Video & Audio [Rating: 0.5]

Midnight Releasing/Brain Damage Films sent us a screener DVD which is labeled “Not final product.” I wanted to assume that they meant the video and audio quality, but sadly I don’t believe this to be the case.

The problem isn't with the DVD from the distribution company. Again, it's the source material. Demon simply has bad cinematography and bad audio recordings, and that's an understatement. Video was obviously shot by amateurs to save money and audio was probably sourced from a single omni-directional microphone on top of the camera. Omni-directional microphones pick up every ambient noise so you will hear birds chirping or planes flying over head with more clarity than the actors and dialogue. Dialogue is so inconsistent during the feature that there are times when the actors sound like they are in wind tunnels when they are outside.

In summary, the homemade short Turn Around represents a better technical experience than Demon.

Extras [Rating: 0]

Screener DVD included none.

Overall [Rating: 0.5]

Homemade movies like Turn Around are made with love, and devotion. The kids behind the making of Turn Around love what they are doing, regardless of their no-budget limitations.  They have no formal training but are, at the very least, passionate about making their movie. Furthermore, I bet they know their target audience - Mom, Dad, friends, and family.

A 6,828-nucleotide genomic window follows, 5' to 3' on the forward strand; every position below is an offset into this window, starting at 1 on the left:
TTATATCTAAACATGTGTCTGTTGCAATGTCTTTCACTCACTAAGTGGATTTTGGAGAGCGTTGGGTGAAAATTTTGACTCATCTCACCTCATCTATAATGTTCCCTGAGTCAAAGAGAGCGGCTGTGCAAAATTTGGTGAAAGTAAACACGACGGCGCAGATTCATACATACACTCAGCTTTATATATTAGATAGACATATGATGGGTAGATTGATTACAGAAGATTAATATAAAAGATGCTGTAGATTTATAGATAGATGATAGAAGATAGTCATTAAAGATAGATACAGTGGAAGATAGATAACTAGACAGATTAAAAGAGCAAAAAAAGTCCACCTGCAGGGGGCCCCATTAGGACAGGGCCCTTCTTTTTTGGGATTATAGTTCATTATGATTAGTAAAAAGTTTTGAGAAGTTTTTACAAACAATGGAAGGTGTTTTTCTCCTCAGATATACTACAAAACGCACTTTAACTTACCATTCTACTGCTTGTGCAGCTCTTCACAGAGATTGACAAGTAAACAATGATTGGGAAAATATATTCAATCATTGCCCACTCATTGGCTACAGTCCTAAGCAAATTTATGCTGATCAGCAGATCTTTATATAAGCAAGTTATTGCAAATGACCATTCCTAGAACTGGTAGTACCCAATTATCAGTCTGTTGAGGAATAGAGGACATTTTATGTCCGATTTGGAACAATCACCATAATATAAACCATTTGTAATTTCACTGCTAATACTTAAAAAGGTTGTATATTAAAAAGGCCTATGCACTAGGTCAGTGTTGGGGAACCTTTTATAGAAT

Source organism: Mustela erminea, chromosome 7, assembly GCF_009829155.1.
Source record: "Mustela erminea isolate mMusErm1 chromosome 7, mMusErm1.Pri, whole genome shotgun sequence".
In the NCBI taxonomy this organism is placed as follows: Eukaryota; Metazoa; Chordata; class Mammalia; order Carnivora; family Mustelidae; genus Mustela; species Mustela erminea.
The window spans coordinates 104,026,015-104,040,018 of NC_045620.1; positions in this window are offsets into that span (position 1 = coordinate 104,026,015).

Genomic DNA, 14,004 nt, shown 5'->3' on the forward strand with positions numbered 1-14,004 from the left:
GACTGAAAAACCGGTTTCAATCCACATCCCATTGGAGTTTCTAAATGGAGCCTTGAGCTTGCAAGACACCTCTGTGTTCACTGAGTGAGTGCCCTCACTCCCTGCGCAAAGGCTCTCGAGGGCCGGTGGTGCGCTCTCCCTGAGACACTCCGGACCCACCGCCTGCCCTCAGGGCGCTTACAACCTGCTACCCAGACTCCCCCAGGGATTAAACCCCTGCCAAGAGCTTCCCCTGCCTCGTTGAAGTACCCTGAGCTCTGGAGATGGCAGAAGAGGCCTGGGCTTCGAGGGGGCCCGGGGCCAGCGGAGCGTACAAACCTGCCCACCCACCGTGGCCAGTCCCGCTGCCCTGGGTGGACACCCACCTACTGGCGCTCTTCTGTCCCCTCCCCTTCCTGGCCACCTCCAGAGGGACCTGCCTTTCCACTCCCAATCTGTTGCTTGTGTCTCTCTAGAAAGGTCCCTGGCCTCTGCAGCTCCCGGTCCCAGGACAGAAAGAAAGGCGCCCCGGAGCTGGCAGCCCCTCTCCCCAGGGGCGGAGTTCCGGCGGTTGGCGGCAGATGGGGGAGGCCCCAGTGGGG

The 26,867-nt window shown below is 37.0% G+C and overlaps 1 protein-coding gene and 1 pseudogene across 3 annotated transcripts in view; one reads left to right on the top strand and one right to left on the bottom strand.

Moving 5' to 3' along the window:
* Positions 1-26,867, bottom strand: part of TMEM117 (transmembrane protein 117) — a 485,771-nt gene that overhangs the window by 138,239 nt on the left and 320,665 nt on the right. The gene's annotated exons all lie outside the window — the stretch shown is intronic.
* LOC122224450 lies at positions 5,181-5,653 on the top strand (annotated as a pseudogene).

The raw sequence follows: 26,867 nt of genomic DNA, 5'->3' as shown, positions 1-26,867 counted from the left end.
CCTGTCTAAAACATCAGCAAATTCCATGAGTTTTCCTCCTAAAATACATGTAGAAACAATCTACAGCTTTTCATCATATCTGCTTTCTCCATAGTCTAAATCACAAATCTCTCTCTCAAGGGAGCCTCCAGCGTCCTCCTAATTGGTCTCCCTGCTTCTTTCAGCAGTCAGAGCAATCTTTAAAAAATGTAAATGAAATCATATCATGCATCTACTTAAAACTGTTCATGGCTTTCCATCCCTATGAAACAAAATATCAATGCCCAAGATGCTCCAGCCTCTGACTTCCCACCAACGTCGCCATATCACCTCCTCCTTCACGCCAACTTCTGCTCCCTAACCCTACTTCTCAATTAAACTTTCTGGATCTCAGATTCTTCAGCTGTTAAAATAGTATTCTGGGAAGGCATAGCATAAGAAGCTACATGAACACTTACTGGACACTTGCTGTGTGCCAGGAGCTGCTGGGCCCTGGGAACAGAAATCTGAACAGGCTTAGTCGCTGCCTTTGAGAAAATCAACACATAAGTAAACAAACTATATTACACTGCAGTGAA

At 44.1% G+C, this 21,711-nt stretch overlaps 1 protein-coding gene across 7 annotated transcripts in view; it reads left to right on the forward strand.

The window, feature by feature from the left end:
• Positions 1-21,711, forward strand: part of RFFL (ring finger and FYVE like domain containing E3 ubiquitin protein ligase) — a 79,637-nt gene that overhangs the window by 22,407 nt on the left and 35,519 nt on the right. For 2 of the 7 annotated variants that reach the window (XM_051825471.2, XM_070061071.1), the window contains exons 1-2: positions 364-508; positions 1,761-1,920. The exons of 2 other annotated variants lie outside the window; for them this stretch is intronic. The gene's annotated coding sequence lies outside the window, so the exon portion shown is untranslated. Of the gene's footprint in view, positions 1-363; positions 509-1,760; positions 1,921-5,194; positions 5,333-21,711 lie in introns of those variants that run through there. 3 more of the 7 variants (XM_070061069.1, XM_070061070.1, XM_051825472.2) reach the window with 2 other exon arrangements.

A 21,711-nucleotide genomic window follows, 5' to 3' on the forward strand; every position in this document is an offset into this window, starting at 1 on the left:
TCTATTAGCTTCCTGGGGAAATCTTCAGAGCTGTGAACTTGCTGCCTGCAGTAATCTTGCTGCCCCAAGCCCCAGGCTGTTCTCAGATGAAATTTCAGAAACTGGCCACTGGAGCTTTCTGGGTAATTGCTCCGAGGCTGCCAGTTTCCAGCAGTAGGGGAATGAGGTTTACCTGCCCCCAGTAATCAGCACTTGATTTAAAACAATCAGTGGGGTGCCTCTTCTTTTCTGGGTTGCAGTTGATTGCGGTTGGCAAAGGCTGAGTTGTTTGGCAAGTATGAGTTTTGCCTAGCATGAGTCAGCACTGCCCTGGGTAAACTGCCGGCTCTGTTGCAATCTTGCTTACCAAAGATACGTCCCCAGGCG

Demon, on the other hand, is devoid of passion, skill, and purpose. It is a film made for no one except those who made it.

Part of me feels it's unfair to criticize something so amateur. I do not criticize my 3-year-old son if he colors outside the lines. Likewise, I would never criticize the children of Turn Around for making their home movie. I would simply encourage them to get better at making movies if it was a true passion. If Demon were made by children I would say the same thing. But it was not made by children, which makes it that much more tragic. It is unfathomable to think that adults were involved in producing something this inept and expect to get paid for their work.

In the end, watch Demon if you want, but it should probably be treated no differently than childhood homemade movies. I don’t recommend wasting your money, but if you must, gather your friends in the living room, or outside for an outdoor movie marathon. Cook some hot dogs, drink lots of beers, and try to laugh through this amateur mess.

About the author: James Dubs is a father and husband who loves his family first and movies a close second. He believes every movie is worth watching once and, as a film fan and critic, believes that even the worst movies offer something in return. His mission is to watch anything and report without pretension. Follow James Dubs on Twitter and send him suggestions on movies you would like reviewed - popular, obscure, independent, etc. He'll watch anything for you.